Highlights (0)
Some of your highlights are legacy items.

Highlights saved before July 30, 2012 will not be displayed on their respective source pages.

You can easily re-create the highlights by opening the book page or article, selecting the text, and clicking “Highlight.”

Citations (0)
Some of your citations are legacy items.

Any citation created before July 30, 2012 will labeled as a “Cited page.” New citations will be saved as cited passages, pages or articles.

We also added the ability to view new citations from your projects or the book or article where you created them.

Notes (0)
Bookmarks (0)

You have no saved items from this article

Project items include:
  • Saved book/article
  • Highlights
  • Quotes/citations
  • Notes
  • Bookmarks
Notes
Cite this article

Cited article

Style
Citations are available only to our active members.
Sign up now to cite pages or passages in MLA, APA and Chicago citation styles.

(Einhorn, 1992, p. 25)

(Einhorn 25)

1

1. Lois J. Einhorn, Abraham Lincoln, the Orator: Penetrating the Lincoln Legend (Westport, CT: Greenwood Press, 1992), 25, http://www.questia.com/read/27419298.

Cited article

Dario Robleto: D'amelio Terras
Settings

Settings

Typeface
Text size Smaller Larger Reset View mode
Search within

Search within this article

Look up

Look up a word

  • Dictionary
  • Thesaurus
Please submit a word or phrase above.
Print this page

Print this page

Why can't I print more than one page at a time?

Full screen

matching results for page

Cited passage

Style
Citations are available only to our active members.
Sign up now to cite pages or passages in MLA, APA and Chicago citation styles.

"Portraying himself as an honest, ordinary person helped Lincoln identify with his audiences." (Einhorn, 1992, p. 25).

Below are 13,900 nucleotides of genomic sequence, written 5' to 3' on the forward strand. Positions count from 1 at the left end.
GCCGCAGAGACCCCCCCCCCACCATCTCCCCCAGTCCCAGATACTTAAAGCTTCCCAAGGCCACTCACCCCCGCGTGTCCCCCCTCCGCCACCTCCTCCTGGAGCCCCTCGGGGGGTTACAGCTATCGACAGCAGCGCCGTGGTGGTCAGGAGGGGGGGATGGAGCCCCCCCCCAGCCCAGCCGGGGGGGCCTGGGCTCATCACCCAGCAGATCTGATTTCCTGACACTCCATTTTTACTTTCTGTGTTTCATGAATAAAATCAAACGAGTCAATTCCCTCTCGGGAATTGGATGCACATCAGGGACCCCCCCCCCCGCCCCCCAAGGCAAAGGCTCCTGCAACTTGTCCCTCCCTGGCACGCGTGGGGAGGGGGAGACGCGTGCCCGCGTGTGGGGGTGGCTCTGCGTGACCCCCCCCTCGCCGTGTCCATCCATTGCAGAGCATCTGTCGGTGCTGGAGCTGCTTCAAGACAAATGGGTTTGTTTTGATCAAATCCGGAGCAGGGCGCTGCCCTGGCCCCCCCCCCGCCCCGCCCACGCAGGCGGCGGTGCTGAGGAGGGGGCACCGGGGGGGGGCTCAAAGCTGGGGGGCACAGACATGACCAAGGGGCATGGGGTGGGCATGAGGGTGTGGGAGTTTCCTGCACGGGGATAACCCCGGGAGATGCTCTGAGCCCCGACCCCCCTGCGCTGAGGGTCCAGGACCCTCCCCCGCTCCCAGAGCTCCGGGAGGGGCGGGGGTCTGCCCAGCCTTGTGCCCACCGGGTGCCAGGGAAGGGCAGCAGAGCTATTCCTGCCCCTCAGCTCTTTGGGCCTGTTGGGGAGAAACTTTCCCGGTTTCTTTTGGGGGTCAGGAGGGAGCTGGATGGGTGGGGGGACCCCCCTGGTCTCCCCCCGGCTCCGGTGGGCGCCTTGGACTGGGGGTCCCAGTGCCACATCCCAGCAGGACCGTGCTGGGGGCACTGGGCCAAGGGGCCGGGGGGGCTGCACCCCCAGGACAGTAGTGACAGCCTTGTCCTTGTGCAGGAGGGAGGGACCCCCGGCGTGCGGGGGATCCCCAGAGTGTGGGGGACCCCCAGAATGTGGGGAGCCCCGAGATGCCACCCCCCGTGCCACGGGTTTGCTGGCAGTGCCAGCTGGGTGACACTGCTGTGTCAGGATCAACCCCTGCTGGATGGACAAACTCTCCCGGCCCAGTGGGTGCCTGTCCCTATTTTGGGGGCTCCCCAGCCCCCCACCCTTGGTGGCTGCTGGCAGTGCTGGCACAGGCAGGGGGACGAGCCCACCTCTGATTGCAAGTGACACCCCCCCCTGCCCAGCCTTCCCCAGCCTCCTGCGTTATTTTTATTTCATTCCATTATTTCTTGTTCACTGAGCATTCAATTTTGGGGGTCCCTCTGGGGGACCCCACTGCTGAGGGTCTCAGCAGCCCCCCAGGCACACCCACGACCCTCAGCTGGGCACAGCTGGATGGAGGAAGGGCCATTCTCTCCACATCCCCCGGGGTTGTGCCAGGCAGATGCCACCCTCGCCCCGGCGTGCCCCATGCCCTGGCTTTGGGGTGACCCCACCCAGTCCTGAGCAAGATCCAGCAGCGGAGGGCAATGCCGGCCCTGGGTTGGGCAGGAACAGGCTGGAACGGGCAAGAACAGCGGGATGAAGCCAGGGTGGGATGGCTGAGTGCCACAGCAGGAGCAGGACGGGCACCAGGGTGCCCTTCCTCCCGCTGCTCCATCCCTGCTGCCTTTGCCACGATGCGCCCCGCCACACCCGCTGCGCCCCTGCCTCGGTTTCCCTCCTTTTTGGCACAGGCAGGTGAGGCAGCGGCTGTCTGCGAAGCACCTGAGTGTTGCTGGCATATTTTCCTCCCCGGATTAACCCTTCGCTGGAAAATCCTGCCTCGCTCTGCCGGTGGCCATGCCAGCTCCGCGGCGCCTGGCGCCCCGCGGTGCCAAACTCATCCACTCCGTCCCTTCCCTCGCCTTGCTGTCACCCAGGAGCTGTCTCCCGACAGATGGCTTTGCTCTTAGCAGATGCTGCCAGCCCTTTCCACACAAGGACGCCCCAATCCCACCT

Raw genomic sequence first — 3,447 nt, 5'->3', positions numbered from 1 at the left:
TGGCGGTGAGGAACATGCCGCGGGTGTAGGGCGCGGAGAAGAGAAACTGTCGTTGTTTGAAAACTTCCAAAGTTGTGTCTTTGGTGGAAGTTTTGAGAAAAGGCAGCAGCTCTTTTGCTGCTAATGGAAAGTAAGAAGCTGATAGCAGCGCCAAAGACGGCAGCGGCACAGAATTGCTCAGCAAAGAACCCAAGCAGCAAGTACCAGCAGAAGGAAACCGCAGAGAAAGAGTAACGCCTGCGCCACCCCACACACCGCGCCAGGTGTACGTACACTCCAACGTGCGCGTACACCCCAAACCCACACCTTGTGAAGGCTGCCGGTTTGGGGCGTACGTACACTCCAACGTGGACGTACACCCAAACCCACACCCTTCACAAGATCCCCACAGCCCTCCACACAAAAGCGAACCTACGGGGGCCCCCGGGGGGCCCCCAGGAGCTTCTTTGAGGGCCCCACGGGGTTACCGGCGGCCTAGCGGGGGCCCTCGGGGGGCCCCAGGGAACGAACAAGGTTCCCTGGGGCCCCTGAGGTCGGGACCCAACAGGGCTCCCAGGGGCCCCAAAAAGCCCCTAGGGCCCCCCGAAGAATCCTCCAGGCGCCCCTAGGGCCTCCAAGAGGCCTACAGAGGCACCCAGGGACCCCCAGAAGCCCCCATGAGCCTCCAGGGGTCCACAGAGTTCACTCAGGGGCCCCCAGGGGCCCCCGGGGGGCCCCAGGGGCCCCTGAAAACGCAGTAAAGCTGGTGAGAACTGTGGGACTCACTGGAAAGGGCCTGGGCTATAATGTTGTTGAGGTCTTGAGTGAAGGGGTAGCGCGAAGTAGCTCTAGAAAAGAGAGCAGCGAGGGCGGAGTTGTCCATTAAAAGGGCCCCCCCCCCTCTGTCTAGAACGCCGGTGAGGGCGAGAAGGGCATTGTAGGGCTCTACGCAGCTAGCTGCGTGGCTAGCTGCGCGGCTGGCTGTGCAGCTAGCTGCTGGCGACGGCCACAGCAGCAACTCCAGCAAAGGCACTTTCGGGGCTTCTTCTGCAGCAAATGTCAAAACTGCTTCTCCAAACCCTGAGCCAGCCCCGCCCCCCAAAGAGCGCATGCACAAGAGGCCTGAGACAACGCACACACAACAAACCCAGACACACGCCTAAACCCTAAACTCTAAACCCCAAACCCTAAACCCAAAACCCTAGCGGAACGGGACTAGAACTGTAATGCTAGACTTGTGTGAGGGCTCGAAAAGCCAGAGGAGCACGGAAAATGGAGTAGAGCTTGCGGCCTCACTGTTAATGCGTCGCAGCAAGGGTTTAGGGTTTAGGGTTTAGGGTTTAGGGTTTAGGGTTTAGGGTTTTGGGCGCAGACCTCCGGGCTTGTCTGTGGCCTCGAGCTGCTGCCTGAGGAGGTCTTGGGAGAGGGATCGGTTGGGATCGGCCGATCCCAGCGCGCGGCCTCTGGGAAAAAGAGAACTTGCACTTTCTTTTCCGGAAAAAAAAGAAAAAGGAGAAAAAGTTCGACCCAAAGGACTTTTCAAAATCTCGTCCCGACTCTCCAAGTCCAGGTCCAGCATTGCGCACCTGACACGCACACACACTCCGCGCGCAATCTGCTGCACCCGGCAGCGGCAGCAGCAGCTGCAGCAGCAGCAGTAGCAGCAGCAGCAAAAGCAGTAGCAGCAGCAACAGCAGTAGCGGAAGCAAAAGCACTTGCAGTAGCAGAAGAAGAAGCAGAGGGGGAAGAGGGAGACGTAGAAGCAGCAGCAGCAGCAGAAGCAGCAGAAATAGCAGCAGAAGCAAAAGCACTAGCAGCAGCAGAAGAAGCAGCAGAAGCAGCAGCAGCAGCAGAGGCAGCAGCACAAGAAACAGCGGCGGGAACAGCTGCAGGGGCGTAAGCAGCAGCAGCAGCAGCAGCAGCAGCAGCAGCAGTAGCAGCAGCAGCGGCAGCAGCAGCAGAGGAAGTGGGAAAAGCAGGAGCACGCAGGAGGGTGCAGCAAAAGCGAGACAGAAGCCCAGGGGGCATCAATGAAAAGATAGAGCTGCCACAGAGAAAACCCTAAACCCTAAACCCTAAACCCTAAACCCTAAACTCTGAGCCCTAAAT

"Portraying himself as an honest, ordinary person helped Lincoln identify with his audiences." (Einhorn 25)

"Portraying himself as an honest, ordinary person helped Lincoln identify with his audiences."1

1. Lois J. Einhorn, Abraham Lincoln, the Orator: Penetrating the Lincoln Legend (Westport, CT: Greenwood Press, 1992), 25, http://www.questia.com/read/27419298.

Cited passage

Welcome to the new Questia Reader

The Questia Reader has been updated to provide you with an even better online reading experience.  It is now 100% Responsive, which means you can read our books and articles on any sized device you wish.  All of your favorite tools like notes, highlights, and citations are still here, but the way you select text has been updated to be easier to use, especially on touchscreen devices.  Here's how:

1. Click or tap the first word you want to select.
2. Click or tap the last word you want to select.

OK, got it!

Thanks for trying Questia!

Please continue trying out our research tools, but please note, full functionality is available only to our active members.

Your work will be lost once you leave this Web page.

For full access in an ad-free environment, sign up now for a FREE, 1-day trial.

Already a member? Log in now.